Distal Biceps Ruptures
(N.B. As the video suggest there are several techniques. I utilise a flipped metal button for fixation and do not use an articulated brace in the recovery).
The distal bicep tendon ruptures when the biceps muscle is maximally contracted against a load and the load is greater than the biceps can hold. The tendon tear is generally complete but partial tears can occur. In the complete tears the tendon rips off the bony attachment on the radius (forearm bone). The tendon is generally abnormal, failing through a swollen degenerate area (tendinopathy).
Tendinopathy is more common in manual workers and weightlifters, who have chronically overloaded their bicep tendon. The bicep tendon is the principal engine for rotating the forearm palm upwards with a bent elbow. The biceps contributes to bending the elbow (bicep curl) but is aided by a deeper muscle (brachialis). If the tendon is not surgically repaired the most notable deficit is a loss in forearm rotation strength by 30%.
The patient will often feel or hear the tendon give way. The bicep muscle retracts up the arm. The tear causes local bleeding and swelling. Movements such as opening jars and lifting objects cause pain and or biceps spasm. The thick cord of the biceps tendon palpable in the crease of the elbow is absent.
The diagnosis is largely based on history and examination. Occasionally ultrasound or MRI scans are required to confirm the diagnosis. Ultrasounds are commonly reported incorrectly.
The Treatment Options are:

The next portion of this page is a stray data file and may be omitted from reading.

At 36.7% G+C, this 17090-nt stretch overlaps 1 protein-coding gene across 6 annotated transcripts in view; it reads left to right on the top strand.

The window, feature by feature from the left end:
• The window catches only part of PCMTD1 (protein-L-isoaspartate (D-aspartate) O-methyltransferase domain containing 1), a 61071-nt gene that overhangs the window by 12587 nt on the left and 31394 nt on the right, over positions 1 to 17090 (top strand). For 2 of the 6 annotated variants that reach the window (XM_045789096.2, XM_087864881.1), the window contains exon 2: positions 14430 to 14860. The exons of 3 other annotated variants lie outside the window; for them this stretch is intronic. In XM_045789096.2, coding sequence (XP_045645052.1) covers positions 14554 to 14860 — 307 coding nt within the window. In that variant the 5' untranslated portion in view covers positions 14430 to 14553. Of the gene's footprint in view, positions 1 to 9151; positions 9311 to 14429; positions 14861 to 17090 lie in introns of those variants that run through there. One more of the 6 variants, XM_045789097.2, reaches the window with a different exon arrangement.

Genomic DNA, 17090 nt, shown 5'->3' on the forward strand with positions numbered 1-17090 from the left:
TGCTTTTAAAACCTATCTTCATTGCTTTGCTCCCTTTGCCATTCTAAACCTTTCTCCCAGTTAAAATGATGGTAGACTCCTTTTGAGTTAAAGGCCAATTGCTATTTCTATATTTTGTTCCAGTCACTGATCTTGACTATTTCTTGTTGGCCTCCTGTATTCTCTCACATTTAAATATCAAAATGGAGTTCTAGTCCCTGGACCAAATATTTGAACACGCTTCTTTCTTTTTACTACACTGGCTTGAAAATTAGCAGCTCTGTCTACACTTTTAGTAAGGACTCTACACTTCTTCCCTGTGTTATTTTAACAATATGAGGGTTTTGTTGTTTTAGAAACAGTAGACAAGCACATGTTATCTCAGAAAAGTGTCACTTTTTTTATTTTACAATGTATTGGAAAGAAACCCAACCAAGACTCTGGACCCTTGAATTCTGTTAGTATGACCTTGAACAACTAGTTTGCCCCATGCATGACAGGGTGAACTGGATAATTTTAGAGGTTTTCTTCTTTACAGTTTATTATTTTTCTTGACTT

1. Accept the deformity and functional loss, using short-term pain-killers and returning to activity as pain allows. There is a small risk of chronic biceps spasm with certain movements. If you were to change your mind, the risks associated with surgical repair rise sharply after 2 weeks post rupture.
2. Surgical reattachment of the torn biceps tendon. I use the Bain endobutton techniques for tendon reattachment. This technique ties a rectangular washer to the torn tendon that is passed through drill holes at the insertion site on the radius and flipped on the far side of the bone to secure the tendon into the bone. The surgery takes about 1.5 hours, requires and anaesthetic and may be performed as a day or overnight stay. The operation specific risks include but are not limited to infection, nerve injury, elbow stiffness and failure of tendon healing. A stretch to the nerve supplying sensation to the thumb side of the forearm is very common and generally resolves by 3 months post surgery. A sling is worn for the first 2 weeks with emphasis on elbow stretching exercises. Active movements can be commenced from 2 weeks. Lifting is limited to 1kg for the first 6 weeks and 2kg from 6-12 weeks. At 3 months a strength program can commence and lifting can be increased by 1kg per week.